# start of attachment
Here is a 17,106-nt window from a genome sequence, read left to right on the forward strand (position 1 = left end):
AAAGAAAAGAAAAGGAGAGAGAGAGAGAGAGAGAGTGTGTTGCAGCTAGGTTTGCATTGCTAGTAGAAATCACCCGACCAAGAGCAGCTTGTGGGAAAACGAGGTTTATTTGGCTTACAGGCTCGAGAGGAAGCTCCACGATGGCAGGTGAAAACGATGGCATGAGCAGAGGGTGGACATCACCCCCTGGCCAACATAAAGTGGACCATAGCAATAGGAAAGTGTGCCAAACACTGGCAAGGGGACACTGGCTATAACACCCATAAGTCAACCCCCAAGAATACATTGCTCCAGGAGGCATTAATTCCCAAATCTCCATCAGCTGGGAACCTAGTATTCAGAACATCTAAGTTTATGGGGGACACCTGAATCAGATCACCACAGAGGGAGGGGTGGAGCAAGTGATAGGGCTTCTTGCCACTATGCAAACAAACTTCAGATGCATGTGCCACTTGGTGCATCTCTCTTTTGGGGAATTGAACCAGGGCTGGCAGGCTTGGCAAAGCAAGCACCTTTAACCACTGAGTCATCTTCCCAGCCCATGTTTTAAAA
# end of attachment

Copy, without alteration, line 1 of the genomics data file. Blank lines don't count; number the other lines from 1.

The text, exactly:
Here is a 17,106-nt window from a genome sequence, read left to right on the forward strand (position 1 = left end):